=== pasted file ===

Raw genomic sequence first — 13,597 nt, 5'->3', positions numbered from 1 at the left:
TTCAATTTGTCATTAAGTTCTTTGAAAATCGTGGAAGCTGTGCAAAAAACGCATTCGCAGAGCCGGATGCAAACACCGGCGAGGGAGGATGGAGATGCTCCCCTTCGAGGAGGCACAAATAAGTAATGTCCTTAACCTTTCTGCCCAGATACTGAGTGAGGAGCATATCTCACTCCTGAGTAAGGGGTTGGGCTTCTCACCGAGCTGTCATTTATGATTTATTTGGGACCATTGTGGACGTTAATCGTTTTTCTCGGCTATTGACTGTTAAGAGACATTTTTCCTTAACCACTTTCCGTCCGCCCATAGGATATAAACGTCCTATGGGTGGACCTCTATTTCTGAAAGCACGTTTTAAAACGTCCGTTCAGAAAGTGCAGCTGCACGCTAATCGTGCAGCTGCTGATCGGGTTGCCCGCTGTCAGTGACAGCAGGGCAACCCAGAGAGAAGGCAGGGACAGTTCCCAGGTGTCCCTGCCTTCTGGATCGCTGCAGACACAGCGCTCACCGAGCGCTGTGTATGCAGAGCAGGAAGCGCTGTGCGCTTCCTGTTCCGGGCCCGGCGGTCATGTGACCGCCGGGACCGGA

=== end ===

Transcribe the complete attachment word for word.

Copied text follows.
Raw genomic sequence first — 13,597 nt, 5'->3', positions numbered from 1 at the left:
TTCAATTTGTCATTAAGTTCTTTGAAAATCGTGGAAGCTGTGCAAAAAACGCATTCGCAGAGCCGGATGCAAACACCGGCGAGGGAGGATGGAGATGCTCCCCTTCGAGGAGGCACAAATAAGTAATGTCCTTAACCTTTCTGCCCAGATACTGAGTGAGGAGCATATCTCACTCCTGAGTAAGGGGTTGGGCTTCTCACCGAGCTGTCATTTATGATTTATTTGGGACCATTGTGGACGTTAATCGTTTTTCTCGGCTATTGACTGTTAAGAGACATTTTTCCTTAACCACTTTCCGTCCGCCCATAGGATATAAACGTCCTATGGGTGGACCTCTATTTCTGAAAGCACGTTTTAAAACGTCCGTTCAGAAAGTGCAGCTGCACGCTAATCGTGCAGCTGCTGATCGGGTTGCCCGCTGTCAGTGACAGCAGGGCAACCCAGAGAGAAGGCAGGGACAGTTCCCAGGTGTCCCTGCCTTCTGGATCGCTGCAGACACAGCGCTCACCGAGCGCTGTGTATGCAGAGCAGGAAGCGCTGTGCGCTTCCTGTTCCGGGCCCGGCGGTCATGTGACCGCCGGGACCGGA